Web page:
For some of us who work on judges’ nominations and confirmations day in and out, these efforts by Savage and others to dig out what’s going on in the ABA are at least welcome, at most desperately needed. Generally speaking the process lacks transparency; it’s an open question [although not to me] whether it would be a better process if it were less inscrutable.  Specifically speaking, figuring out why minorities more than whites seem to crash on the establishment shoals seems to be of crucial importance.

This problem isn’t limited to the ABA, of course. It’s likely the same in most of the senators’ judicial selection committees, the Senate Judiciary Committee, and other august but usually wholly unrepresentative bodies of decision-makers who make or break particular nominees.

I have been on the Hispanic National Bar Association’s judicial nominating committee for some years now [although I do not in this piece speak for them]. I have not seen a single Latina nominee who wasn’t either hit or slammed by some establishment group — a bar association, a leader of a not for profit, a bar leader, a judicial committee — as being “intemperate”; lacking “seasoning”; “inexperienced”, “not that bright”, etc etc.

This is neither partisan nor ideological in my view; it’s an American problem. These inchoate criticisms come from all quarters — the conservative right when the nominee is putatively progressive, but equally damning from the liberal left when the nominee isn’t progressive enough.  And in the closed tunnel of a secret process, whispers become tornadoes faster than the candidate can know either how to respond or seek shelter.

Re-read the letter that Lawrence Tribe nastily wrote about Sonia Sotomayor; “she’s [inter alia] a bully”. Stir water, mix. This happens candidate in and candidate out, across the nation. The exception that is Justice Sotomayor occurred because President Obama went with her despite his former teacher’s nastygram.

There’s a possibility that the entire cohort of Latina lawyers who want to be federal or state judges just don’t deserve it yet, but I’m not buying it.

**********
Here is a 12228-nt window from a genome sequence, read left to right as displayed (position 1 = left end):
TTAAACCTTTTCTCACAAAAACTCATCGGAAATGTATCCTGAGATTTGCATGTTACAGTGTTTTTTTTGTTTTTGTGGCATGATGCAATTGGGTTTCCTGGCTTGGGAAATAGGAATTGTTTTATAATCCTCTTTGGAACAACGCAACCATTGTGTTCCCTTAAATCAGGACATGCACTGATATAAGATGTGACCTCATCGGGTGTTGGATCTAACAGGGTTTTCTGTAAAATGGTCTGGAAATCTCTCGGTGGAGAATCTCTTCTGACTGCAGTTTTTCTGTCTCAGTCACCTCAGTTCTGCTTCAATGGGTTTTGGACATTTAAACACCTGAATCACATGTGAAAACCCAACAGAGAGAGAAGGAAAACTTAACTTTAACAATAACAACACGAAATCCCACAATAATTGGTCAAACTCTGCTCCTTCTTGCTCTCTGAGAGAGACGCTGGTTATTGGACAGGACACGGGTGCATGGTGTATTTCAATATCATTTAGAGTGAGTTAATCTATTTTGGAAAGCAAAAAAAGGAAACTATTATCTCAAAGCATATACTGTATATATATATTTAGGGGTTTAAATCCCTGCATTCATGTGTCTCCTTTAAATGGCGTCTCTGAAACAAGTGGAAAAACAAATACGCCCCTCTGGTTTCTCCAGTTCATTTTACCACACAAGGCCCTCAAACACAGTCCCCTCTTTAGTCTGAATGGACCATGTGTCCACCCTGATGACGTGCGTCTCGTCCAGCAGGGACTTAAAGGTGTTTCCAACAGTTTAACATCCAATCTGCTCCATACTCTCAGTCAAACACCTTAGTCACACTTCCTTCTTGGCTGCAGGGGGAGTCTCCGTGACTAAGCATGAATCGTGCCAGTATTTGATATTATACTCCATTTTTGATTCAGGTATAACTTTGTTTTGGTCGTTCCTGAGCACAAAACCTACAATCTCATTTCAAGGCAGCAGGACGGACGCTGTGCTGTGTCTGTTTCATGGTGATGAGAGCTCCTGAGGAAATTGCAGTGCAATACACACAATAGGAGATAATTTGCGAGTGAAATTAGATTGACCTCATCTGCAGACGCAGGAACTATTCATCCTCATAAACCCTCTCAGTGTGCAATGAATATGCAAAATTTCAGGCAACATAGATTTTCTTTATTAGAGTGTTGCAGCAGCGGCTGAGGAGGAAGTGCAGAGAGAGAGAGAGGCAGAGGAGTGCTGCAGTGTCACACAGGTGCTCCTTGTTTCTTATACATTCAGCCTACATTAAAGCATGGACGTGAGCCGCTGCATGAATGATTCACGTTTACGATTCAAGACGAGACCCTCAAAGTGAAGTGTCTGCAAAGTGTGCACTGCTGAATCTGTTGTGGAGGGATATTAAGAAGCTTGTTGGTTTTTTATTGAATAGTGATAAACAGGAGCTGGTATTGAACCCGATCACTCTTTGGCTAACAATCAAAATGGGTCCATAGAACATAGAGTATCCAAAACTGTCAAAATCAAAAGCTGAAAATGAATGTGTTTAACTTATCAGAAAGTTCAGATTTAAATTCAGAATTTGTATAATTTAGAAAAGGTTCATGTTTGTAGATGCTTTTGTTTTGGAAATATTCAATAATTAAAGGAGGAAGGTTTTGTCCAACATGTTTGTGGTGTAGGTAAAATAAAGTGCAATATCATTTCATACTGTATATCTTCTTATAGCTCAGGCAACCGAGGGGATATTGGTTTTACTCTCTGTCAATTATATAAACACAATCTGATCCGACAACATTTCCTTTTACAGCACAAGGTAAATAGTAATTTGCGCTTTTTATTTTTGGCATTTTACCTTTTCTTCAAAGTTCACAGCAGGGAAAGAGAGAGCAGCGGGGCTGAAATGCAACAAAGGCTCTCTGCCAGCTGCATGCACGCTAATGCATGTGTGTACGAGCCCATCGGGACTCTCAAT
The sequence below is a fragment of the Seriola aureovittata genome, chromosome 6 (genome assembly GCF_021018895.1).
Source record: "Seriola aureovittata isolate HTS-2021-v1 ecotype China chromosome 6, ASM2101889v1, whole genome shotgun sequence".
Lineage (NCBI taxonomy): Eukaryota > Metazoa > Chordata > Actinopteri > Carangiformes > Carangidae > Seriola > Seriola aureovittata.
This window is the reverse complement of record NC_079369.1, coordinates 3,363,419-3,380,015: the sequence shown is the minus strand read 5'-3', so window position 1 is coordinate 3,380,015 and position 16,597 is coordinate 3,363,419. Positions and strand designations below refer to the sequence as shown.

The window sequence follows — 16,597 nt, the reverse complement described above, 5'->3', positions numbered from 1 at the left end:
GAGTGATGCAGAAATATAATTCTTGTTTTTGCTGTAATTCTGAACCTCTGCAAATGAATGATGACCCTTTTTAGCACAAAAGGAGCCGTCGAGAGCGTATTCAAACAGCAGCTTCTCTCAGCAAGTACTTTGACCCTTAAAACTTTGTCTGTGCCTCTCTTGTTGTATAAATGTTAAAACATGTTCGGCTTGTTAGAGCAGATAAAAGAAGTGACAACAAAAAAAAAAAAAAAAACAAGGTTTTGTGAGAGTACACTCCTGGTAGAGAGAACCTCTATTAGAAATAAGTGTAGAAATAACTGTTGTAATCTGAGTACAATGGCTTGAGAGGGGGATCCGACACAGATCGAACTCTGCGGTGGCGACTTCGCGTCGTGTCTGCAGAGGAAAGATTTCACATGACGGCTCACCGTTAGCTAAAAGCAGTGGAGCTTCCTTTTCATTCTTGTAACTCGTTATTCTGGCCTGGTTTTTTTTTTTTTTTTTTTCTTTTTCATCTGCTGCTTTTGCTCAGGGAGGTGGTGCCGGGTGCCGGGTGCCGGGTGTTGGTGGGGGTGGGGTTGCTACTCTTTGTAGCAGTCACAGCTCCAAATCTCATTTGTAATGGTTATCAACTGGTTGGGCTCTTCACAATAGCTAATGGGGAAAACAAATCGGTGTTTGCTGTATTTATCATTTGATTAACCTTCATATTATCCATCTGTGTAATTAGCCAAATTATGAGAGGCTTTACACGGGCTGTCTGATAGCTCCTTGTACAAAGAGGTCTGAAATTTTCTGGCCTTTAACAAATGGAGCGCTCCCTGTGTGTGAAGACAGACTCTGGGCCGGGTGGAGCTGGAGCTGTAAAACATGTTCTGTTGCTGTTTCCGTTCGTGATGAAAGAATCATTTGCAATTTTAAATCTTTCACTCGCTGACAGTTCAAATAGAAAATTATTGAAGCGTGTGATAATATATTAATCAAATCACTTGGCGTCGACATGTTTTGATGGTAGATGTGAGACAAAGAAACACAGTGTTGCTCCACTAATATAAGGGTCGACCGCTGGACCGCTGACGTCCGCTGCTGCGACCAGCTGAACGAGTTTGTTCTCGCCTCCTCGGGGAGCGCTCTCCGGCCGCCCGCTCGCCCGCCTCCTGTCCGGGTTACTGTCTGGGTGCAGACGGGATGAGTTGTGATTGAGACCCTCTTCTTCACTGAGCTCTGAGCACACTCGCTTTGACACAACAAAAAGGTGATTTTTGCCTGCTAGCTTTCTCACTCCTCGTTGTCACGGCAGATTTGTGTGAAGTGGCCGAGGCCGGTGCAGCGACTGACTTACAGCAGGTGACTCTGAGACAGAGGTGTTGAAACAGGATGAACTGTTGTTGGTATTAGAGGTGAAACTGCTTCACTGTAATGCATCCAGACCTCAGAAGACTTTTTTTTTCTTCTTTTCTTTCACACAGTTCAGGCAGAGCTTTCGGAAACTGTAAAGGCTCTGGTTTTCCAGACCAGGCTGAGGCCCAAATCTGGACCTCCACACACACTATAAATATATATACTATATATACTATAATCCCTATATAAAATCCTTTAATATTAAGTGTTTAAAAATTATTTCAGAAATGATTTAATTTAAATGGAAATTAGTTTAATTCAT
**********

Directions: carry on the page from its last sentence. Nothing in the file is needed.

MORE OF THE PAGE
I think there’s something else going on, and I think that unearthing what may be going on within the ABA’s cloistered process may help us get to the bottom of this.

I spend a great deal of time working on the newest possible cohort — openly gay nominees — which President Obama — and thus far two Senators, Schumer and Boxer — have the courage to identify and send up to the Senate. The sample size is still too small to know what disparate impact gays will have in the process, but I can see the whiffs already.  How do you talk about a nominee’s “spouse” or “partner”?  What’s the screening process and background check for the “partner”?  Was knocking on doors against Proposition 8 tantamount to “gay activism”?  Was the lesbian’s ad [yawn] on match.com too intemperate?  

We who do this work are not or should not be afraid of data and open-ness. The closet tends to produce stuffy and stifled outcomes. I lived in one for years, I know.

Thank you, Charlie Savage for prying open the doors to the ABA chamber and deriving some numbers. Rather than scramble to defend or explain, let’s figure out a way to have more open and hard and meaningful conversation about what is going on. For every tsk tsk we’ll hear about a minority candidate that just wasn’t “seasoned” or of the proper “judicial temperament”, we might learn that the people doing the vetting, or the criteria relied upon, may be rooted in presumptions and parameters that aren’t as useful as they could be in determining whether or not a candidate will make a great or good judge.